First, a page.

I was in full throttle, in that relationship. I was not prepared for it to end when it did, like it did. So I can be forgiven for having some difficulty slamming on the brakes.
It hurts to let go of him, but it hurts almost as badly to let go of the idea that I had of him. I thought he was a better man than this. But the breakup, the fact that he can let me go like this, seriously calls the last ten months into question, ten months when I've been happier and more in love than I've ever been with anyone. It sends me over and over the relationship, playing it all back in slow motion, examining every frame in excrutiating detail, looking for the evidence that he was, all the while, someone who was capable of betraying me the way he did, at my birthday party of all places. I knew he had a self-destructive streak, but I thought he trusted me, and my judgment, and he assured me that he loved me so much that he would never do anything to hurt me. I took it for granted, after he came back in May, that he was around for the long haul, that any issues that came up we would deal with together, and above all, I took it on faith that I could trust him.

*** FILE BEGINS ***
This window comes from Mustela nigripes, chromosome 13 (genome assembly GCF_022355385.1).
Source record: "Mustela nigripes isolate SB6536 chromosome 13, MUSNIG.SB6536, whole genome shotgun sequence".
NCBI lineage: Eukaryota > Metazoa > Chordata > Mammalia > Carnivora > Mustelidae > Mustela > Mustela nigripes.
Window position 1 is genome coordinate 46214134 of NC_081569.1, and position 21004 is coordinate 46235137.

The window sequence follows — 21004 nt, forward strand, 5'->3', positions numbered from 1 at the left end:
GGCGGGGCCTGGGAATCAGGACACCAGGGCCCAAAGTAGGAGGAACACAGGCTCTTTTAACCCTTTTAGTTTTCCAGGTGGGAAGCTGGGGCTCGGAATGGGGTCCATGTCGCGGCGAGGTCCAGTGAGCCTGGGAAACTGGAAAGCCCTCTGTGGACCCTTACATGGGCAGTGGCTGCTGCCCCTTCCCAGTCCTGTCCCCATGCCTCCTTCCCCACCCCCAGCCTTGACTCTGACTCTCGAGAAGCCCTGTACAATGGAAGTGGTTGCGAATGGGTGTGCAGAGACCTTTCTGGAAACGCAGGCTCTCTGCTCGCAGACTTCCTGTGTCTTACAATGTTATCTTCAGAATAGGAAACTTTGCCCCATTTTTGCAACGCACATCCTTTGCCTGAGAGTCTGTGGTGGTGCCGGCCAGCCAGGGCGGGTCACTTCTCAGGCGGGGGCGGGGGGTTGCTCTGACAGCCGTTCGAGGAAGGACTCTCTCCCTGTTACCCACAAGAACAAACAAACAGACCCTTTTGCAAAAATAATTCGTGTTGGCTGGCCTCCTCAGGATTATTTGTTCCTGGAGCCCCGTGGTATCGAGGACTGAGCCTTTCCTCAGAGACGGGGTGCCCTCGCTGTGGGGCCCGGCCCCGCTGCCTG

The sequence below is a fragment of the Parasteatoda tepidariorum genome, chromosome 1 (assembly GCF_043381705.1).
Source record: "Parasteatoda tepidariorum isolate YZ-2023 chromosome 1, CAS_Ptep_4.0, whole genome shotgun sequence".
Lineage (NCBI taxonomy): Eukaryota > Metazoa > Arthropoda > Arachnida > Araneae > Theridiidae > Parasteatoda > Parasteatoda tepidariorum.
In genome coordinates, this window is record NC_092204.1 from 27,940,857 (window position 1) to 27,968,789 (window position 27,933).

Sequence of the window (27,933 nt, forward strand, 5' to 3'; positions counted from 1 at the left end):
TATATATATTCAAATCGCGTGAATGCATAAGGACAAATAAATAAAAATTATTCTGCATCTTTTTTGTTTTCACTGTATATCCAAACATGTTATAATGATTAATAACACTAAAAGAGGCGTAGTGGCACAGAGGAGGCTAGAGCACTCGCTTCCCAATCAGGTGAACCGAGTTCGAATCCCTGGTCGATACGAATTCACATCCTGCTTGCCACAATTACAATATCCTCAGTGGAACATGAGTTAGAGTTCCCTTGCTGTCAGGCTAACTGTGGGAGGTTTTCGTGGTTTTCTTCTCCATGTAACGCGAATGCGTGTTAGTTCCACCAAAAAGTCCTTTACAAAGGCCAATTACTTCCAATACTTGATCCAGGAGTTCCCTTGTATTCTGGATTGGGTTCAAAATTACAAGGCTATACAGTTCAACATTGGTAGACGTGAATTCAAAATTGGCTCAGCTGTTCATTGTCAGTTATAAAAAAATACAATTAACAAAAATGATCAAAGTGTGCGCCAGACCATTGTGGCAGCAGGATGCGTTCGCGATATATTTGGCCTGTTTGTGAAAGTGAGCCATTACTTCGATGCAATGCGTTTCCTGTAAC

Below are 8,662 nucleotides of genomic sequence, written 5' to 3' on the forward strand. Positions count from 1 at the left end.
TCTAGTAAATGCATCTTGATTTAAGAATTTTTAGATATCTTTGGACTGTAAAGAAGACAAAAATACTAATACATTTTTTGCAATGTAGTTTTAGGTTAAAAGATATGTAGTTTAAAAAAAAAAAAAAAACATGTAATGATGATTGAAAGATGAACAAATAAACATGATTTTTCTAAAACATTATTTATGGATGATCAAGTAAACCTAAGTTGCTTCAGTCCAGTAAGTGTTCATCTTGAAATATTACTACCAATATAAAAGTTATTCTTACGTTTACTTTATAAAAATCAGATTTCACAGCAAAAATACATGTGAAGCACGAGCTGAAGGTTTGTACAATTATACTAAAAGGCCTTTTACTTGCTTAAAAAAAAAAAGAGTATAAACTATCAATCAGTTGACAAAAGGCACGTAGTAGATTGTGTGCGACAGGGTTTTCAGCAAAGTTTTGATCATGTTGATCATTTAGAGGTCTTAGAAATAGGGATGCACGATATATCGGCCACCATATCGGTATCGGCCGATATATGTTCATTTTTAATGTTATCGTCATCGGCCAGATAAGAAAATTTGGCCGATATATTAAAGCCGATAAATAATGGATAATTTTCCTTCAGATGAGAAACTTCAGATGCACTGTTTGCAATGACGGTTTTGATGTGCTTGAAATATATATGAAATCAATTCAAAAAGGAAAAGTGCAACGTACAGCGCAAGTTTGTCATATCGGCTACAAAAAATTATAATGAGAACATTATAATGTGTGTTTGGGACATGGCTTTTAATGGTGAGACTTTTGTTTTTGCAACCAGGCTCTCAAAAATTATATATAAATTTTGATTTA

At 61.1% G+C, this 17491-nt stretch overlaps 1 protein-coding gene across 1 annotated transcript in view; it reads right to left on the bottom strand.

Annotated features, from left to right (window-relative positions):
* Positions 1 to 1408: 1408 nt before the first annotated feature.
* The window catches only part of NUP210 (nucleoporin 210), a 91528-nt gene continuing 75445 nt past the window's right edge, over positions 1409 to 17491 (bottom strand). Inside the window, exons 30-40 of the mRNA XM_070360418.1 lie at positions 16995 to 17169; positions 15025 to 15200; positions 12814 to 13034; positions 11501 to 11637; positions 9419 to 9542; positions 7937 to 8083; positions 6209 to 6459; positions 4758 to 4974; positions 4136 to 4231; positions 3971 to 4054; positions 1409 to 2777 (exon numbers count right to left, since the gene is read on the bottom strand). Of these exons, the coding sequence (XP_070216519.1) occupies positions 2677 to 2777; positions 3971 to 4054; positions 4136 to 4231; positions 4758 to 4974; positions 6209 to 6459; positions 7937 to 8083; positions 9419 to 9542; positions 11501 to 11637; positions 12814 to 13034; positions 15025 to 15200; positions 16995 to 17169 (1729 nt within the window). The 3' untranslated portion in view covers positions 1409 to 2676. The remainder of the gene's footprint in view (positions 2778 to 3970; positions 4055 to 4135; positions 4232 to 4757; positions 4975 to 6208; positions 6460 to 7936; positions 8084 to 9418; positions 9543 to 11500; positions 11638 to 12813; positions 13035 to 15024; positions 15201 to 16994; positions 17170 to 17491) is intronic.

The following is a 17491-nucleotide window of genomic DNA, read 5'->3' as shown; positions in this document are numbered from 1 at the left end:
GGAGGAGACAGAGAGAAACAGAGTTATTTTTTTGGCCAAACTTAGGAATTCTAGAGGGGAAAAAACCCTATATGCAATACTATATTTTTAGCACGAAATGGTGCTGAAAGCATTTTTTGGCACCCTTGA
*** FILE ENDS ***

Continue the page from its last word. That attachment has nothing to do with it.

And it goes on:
It hurts so bad, to think back through everything we did together with this new idea of him. It makes me no longer understand who he was, and what we had. When the one person you think you can trust in your life betrays you, who are you supposed to rely on? Clearly I can't rely on myself, since my judgment was clouded enough to let me get so involved with this person. There are my family and friends at home, of course, but they aren't here for the day-to-day. I have friends here, but no one who knew me before I moved here, and the two good friends I made here have since returned to New York. There are friendships currently under construction, but some are with people passing through Paris, which makes me reticent to get emotionally invested.
Who am I supposed to trust? What am I meant to have faith in, after this?
It doesn't matter, I suppose. I just have to get through the everyday. I move through the week, through the familiar spaces, the turnstiles, the stairwells. I see familiar faces, students, colleagues. I sleep a lot. I read a little. And I write. I pour myself into the creative process. That's the only thing that will always be there for me.
And somewhere above my head, the neighbors play "Don't You Forget About Me" on their stereo.